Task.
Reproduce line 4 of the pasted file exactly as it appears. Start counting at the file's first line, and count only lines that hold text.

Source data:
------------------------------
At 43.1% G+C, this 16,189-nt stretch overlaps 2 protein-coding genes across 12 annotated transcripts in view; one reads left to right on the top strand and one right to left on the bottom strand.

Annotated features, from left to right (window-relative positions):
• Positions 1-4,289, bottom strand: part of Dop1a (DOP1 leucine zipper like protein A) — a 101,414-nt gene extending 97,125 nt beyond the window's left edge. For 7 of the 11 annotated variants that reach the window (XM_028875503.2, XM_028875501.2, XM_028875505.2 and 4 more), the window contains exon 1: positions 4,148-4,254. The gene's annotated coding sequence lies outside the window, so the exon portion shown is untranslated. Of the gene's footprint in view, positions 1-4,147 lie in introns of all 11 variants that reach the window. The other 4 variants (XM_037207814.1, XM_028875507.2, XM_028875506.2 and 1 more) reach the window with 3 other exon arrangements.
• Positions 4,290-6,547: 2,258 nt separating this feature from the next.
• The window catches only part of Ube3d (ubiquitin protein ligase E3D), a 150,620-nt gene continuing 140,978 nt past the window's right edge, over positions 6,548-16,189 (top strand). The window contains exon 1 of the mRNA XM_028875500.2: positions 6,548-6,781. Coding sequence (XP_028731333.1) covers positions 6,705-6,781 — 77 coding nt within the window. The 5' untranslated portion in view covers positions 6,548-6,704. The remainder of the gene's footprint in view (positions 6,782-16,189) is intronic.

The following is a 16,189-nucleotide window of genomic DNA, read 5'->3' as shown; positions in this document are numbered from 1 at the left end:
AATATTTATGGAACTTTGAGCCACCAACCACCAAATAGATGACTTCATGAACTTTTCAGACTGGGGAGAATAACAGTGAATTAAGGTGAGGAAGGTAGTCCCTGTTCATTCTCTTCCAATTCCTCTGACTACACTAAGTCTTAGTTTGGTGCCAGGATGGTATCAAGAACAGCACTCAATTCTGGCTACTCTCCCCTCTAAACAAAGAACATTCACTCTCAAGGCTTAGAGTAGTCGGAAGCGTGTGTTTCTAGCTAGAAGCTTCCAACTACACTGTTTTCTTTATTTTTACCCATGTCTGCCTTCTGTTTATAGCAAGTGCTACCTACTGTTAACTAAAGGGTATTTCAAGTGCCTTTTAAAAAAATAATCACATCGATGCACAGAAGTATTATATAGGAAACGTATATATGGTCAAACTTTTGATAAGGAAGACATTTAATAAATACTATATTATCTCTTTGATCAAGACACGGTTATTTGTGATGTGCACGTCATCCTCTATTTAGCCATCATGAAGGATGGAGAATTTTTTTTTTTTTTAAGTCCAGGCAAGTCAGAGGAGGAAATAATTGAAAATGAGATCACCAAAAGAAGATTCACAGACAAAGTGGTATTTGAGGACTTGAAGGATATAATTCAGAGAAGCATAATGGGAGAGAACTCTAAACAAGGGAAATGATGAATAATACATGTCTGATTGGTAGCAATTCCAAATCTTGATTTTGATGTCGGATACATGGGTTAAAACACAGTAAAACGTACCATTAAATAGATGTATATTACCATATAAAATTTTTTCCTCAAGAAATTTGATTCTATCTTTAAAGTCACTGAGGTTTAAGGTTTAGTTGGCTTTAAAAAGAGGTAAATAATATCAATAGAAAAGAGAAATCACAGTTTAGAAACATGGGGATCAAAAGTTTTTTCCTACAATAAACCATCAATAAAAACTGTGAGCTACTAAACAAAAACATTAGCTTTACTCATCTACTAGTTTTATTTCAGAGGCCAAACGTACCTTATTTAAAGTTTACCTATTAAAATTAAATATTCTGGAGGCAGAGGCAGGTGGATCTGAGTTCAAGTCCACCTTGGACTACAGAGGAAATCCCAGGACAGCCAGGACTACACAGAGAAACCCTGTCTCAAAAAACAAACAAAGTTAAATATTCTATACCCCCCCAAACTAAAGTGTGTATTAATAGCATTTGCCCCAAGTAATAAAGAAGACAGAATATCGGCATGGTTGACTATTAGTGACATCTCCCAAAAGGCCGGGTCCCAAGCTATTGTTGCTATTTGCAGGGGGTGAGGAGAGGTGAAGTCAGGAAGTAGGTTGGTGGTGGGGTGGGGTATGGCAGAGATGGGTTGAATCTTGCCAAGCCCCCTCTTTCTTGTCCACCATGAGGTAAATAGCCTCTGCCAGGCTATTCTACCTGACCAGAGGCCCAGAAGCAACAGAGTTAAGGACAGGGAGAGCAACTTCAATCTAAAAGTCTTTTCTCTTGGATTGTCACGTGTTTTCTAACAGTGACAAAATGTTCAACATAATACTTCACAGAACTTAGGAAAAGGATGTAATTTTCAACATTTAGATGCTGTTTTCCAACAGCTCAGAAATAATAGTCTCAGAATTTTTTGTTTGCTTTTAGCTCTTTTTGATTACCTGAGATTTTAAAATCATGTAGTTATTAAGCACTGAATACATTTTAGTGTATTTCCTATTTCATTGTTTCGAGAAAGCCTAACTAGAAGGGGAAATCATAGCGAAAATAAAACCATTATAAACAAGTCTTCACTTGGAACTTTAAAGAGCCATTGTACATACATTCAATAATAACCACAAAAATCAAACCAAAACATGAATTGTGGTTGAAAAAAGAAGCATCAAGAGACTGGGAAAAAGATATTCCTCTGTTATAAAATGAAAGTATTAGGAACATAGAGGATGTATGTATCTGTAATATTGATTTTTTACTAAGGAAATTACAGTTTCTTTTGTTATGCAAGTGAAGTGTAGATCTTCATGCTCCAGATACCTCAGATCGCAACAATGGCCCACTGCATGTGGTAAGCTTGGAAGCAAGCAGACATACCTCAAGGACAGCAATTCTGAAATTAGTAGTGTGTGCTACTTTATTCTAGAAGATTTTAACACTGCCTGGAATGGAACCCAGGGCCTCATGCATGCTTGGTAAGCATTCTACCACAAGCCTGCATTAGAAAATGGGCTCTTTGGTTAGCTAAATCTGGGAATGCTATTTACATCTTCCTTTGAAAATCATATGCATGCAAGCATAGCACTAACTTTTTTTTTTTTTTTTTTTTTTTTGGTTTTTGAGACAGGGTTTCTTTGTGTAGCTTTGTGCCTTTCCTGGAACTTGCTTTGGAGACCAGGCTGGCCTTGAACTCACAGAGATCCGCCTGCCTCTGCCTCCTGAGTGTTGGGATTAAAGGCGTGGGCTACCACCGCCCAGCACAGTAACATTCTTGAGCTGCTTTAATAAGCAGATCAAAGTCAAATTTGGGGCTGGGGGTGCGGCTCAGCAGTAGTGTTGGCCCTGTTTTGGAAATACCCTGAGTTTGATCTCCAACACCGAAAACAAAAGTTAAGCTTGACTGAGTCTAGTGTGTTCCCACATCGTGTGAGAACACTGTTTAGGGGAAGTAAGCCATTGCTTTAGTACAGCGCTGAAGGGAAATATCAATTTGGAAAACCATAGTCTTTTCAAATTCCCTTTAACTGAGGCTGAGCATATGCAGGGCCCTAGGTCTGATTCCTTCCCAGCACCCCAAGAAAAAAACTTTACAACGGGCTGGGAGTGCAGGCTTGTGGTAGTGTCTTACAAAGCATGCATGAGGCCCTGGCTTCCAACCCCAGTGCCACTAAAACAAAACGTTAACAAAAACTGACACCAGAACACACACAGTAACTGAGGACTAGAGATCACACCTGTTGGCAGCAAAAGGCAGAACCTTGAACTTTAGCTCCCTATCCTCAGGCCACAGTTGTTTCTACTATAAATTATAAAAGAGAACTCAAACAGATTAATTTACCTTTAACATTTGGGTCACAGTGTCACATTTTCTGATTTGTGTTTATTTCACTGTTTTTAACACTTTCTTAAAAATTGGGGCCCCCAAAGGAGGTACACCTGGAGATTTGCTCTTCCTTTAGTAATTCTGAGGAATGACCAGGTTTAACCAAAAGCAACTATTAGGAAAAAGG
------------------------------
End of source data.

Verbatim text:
• Positions 4,290-6,547: 2,258 nt separating this feature from the next.